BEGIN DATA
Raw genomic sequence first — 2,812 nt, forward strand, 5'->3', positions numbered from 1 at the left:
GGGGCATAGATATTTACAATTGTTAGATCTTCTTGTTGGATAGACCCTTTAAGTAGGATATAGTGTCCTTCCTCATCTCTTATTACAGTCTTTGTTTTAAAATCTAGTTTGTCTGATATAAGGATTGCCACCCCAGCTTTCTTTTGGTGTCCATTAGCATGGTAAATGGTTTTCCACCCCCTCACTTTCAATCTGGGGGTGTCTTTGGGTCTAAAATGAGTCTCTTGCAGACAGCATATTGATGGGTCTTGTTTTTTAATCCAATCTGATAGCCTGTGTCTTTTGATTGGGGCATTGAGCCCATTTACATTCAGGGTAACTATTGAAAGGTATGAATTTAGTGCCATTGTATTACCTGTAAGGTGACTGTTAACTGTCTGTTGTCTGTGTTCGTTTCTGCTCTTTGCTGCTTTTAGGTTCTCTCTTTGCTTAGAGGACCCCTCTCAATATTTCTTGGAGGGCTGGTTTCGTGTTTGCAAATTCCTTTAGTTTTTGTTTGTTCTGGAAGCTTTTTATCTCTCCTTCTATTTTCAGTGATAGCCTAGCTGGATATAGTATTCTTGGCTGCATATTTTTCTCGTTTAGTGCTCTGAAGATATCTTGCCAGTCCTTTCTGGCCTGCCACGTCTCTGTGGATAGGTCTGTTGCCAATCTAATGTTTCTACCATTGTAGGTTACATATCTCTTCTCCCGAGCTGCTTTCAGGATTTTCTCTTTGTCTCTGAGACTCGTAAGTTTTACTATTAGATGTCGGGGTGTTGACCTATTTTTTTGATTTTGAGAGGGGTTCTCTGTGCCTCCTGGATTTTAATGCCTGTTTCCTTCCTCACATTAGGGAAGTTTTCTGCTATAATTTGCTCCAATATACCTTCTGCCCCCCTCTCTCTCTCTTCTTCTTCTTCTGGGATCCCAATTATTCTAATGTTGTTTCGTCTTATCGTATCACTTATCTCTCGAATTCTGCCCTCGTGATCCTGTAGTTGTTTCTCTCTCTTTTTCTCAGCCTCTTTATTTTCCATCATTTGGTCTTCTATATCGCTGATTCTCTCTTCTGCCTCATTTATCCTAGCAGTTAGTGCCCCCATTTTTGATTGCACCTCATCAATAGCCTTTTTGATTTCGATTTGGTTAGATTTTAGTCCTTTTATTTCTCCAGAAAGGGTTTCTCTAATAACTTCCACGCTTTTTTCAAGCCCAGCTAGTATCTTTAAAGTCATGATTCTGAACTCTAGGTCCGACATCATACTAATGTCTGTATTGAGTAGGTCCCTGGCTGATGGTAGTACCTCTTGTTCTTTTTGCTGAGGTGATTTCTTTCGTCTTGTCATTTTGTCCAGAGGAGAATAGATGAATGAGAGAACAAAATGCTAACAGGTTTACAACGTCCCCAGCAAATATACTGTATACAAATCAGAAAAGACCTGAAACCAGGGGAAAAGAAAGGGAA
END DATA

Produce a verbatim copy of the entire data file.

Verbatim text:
Raw genomic sequence first — 2,812 nt, forward strand, 5'->3', positions numbered from 1 at the left:
GGGGCATAGATATTTACAATTGTTAGATCTTCTTGTTGGATAGACCCTTTAAGTAGGATATAGTGTCCTTCCTCATCTCTTATTACAGTCTTTGTTTTAAAATCTAGTTTGTCTGATATAAGGATTGCCACCCCAGCTTTCTTTTGGTGTCCATTAGCATGGTAAATGGTTTTCCACCCCCTCACTTTCAATCTGGGGGTGTCTTTGGGTCTAAAATGAGTCTCTTGCAGACAGCATATTGATGGGTCTTGTTTTTTAATCCAATCTGATAGCCTGTGTCTTTTGATTGGGGCATTGAGCCCATTTACATTCAGGGTAACTATTGAAAGGTATGAATTTAGTGCCATTGTATTACCTGTAAGGTGACTGTTAACTGTCTGTTGTCTGTGTTCGTTTCTGCTCTTTGCTGCTTTTAGGTTCTCTCTTTGCTTAGAGGACCCCTCTCAATATTTCTTGGAGGGCTGGTTTCGTGTTTGCAAATTCCTTTAGTTTTTGTTTGTTCTGGAAGCTTTTTATCTCTCCTTCTATTTTCAGTGATAGCCTAGCTGGATATAGTATTCTTGGCTGCATATTTTTCTCGTTTAGTGCTCTGAAGATATCTTGCCAGTCCTTTCTGGCCTGCCACGTCTCTGTGGATAGGTCTGTTGCCAATCTAATGTTTCTACCATTGTAGGTTACATATCTCTTCTCCCGAGCTGCTTTCAGGATTTTCTCTTTGTCTCTGAGACTCGTAAGTTTTACTATTAGATGTCGGGGTGTTGACCTATTTTTTTGATTTTGAGAGGGGTTCTCTGTGCCTCCTGGATTTTAATGCCTGTTTCCTTCCTCACATTAGGGAAGTTTTCTGCTATAATTTGCTCCAATATACCTTCTGCCCCCCTCTCTCTCTCTTCTTCTTCTTCTGGGATCCCAATTATTCTAATGTTGTTTCGTCTTATCGTATCACTTATCTCTCGAATTCTGCCCTCGTGATCCTGTAGTTGTTTCTCTCTCTTTTTCTCAGCCTCTTTATTTTCCATCATTTGGTCTTCTATATCGCTGATTCTCTCTTCTGCCTCATTTATCCTAGCAGTTAGTGCCCCCATTTTTGATTGCACCTCATCAATAGCCTTTTTGATTTCGATTTGGTTAGATTTTAGTCCTTTTATTTCTCCAGAAAGGGTTTCTCTAATAACTTCCACGCTTTTTTCAAGCCCAGCTAGTATCTTTAAAGTCATGATTCTGAACTCTAGGTCCGACATCATACTAATGTCTGTATTGAGTAGGTCCCTGGCTGATGGTAGTACCTCTTGTTCTTTTTGCTGAGGTGATTTCTTTCGTCTTGTCATTTTGTCCAGAGGAGAATAGATGAATGAGAGAACAAAATGCTAACAGGTTTACAACGTCCCCAGCAAATATACTGTATACAAATCAGAAAAGACCTGAAACCAGGGGAAAAGAAAGGGAA